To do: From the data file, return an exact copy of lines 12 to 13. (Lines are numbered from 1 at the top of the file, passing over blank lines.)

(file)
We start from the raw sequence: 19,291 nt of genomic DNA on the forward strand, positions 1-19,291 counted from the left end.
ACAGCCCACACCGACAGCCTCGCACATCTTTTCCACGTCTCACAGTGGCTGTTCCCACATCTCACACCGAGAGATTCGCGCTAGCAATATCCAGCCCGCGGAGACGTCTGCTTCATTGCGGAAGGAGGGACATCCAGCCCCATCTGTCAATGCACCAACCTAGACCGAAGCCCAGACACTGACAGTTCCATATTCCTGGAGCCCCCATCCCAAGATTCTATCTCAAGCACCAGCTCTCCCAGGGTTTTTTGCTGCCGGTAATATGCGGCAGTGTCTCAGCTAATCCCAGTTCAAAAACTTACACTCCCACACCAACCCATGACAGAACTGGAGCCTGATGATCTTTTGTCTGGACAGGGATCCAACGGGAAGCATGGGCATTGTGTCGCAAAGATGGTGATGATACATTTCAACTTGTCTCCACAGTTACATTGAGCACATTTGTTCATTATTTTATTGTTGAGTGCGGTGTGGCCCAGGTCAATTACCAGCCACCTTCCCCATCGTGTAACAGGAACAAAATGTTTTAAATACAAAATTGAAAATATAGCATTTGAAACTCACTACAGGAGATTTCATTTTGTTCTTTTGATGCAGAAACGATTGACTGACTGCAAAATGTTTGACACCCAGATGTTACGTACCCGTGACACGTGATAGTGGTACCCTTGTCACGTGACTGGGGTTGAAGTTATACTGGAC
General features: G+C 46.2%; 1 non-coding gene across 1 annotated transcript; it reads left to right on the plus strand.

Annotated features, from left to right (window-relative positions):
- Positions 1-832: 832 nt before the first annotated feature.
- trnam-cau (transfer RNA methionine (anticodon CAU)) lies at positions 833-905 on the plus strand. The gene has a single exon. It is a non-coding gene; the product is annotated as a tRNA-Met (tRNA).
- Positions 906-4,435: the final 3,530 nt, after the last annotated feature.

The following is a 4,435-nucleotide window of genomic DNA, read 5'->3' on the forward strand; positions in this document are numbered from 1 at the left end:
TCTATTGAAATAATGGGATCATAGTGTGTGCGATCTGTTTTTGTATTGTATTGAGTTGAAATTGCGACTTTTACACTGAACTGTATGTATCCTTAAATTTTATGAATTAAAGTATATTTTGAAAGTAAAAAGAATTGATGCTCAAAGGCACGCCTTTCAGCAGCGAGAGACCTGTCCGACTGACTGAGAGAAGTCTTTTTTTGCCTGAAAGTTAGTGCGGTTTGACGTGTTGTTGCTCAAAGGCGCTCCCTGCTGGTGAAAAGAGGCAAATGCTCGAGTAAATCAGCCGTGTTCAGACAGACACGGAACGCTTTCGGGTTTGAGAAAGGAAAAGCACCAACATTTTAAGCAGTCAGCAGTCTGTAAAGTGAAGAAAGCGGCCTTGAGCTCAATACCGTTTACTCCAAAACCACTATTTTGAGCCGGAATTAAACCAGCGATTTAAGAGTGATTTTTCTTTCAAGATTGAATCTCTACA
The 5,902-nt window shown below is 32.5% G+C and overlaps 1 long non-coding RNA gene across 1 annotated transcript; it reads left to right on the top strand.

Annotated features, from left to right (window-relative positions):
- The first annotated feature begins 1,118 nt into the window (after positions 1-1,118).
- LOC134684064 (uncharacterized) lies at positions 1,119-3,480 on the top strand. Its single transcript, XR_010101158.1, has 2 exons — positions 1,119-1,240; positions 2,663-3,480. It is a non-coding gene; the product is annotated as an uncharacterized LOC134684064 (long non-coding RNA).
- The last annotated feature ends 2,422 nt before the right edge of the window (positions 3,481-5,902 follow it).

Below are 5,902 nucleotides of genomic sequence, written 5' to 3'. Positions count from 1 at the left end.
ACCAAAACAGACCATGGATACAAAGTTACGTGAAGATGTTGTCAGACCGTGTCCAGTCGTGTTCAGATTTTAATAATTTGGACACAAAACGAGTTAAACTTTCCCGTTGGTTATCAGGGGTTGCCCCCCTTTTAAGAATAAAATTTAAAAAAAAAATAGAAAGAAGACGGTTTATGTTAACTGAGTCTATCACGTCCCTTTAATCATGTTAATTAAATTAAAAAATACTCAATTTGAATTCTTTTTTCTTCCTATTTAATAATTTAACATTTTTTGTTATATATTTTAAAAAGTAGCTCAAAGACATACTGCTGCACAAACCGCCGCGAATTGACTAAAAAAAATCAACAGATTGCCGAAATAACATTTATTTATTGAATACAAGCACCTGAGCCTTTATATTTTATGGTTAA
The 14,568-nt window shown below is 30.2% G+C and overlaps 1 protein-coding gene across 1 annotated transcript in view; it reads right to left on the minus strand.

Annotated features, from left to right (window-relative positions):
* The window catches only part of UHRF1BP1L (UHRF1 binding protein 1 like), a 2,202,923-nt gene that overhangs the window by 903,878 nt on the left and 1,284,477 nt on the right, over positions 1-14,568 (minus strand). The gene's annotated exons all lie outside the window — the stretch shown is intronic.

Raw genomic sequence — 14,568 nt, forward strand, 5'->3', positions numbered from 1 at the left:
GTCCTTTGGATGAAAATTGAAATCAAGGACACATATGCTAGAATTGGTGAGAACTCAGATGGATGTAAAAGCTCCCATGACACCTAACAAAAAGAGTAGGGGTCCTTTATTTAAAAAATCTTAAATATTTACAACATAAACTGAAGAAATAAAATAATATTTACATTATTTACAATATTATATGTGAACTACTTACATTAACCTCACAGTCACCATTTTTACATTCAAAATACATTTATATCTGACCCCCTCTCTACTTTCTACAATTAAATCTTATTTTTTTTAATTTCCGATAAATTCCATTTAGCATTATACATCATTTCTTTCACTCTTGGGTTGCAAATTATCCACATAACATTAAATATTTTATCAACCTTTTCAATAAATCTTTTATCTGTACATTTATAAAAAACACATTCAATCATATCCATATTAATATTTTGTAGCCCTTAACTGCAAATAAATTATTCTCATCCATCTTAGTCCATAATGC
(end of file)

- The first annotated feature begins 1,118 nt into the window (after positions 1-1,118).
- LOC134684064 (uncharacterized) lies at positions 1,119-3,480 on the top strand. Its single transcript, XR_010101158.1, has 2 exons — positions 1,119-1,240; positions 2,663-3,480. It is a non-coding gene; the product is annotated as an uncharacterized LOC134684064 (long non-coding RNA).